Prose is Hard

Creative writing class, week one:

I turn in a piece of fiction meant to emulate a scene from Faulkner’s “The Sound and the Fury.”  The professor is confused. When I explain how it’s like, supposed to be like Faulkner and all, the boys with square glasses start to come out and say they, actually, quite liked it. This is all well enough for me, as the approval of people wearing square glasses is all I ever really aim for in all endeavors semi-artistic. No one in the class, however, gets the reference to HC Andersen’s “The Little Mermaid.” I’m partially heartbroken and partially relieved.

Creative writing class, week two:

I attempt to use a linear storyline, a relateable main character, and  lyrics to Cowboy songs. I try to write sentences instead of lines, paragraphs instead of stanzas, and choose words for grammatical and logical coherence rather than just purely sound. I end up writing something I’m not too fond of. But the professor absolutely loves it. “What did you do different this week from last week?” he asks.

Later on in the class, I explain how I really liked one of my classmate’s pieces because I could really understand and relate to the main character’s almost uncontrollable obsession with finishing a somewhat mundane project. The author later reveals that said character is meant to be schizophrenic. I’m somewhat perturbed.

Creative writing class, week three:

I spend all morning mountain biking with Sabrina in Marin (via the technical prowess of KP) and don’t start writing until three hours before the deadline. All I can think to do is recast a scene that’s been playing in my head, but that must have also existed somewhere within an Ingemar Bergman film at some point. I decide to run with it. I set my story in a very cold place and name my character Lena. There’s lots of bleakness and introspection. I had to restrain myself from writing parts of it in Swedish. I’ve apparently also sunk back into back to nonlinear time, grammatical disaster, and depressing, psuedo-demonic themes. My teacher’s gonna love it, and my classmates are definitely NOT going to think I’m insane.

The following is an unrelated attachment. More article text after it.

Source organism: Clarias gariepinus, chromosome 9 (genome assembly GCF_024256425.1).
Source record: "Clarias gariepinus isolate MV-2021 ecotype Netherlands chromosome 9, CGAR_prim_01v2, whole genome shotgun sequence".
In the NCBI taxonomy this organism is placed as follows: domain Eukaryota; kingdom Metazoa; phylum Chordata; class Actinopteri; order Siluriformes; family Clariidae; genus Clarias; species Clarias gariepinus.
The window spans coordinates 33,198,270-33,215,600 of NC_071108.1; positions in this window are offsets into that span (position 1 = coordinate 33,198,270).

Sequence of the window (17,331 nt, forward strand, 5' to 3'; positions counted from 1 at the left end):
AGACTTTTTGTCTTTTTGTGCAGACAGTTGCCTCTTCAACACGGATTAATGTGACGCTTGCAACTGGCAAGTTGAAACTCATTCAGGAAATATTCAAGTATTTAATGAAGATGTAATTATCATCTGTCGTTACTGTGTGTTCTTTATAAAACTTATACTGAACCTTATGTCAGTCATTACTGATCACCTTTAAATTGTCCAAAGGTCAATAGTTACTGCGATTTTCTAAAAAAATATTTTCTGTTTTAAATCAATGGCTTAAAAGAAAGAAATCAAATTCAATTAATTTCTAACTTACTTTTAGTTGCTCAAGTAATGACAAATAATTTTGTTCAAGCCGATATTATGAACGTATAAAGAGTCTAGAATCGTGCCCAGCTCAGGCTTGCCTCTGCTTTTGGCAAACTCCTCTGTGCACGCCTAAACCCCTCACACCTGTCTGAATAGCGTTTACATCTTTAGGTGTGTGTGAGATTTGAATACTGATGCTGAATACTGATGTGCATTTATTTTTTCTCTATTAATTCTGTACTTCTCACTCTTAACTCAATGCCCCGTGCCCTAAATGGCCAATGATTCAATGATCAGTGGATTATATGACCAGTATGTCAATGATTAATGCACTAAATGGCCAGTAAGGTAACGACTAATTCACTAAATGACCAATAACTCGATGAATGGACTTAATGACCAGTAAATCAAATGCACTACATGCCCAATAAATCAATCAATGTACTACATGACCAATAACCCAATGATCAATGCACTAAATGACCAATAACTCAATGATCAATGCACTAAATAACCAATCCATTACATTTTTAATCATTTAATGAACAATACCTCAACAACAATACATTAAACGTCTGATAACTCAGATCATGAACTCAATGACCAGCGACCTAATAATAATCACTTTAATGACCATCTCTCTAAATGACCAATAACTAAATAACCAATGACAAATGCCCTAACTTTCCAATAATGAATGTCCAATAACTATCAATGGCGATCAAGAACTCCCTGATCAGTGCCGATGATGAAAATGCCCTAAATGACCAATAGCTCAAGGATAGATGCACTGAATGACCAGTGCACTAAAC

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4 Responses to “Prose is Hard”

  1. Sabrina Says:

    The only impression of Ingemar Bergman I have is that scarring film we watched at Sherm. I hope your story doesn’t contain too many similar elements. But I’m sure it’s lovely. 😉

  2. tornspira Says:

    psychosis: check.
    Self mutilation: No way. Can’t handle it.

  3. cherryandcinnamon Says:

    I stumbled upon your blog by accident and your adventures in creative writing are very amusing and making me smile. You have a humour that very self effacing, which is charming, but making me somewhat relived I’m reading about your writing and not the writing itself 😉
    I definitely think you should persevere!

    • tornspira Says:

      Haha, thanks. Yet, funnily enough, by reading ‘about’ my writing, you are in fact reading my writing whether you like it or not, since I wrote it. Tricked you! 🙂

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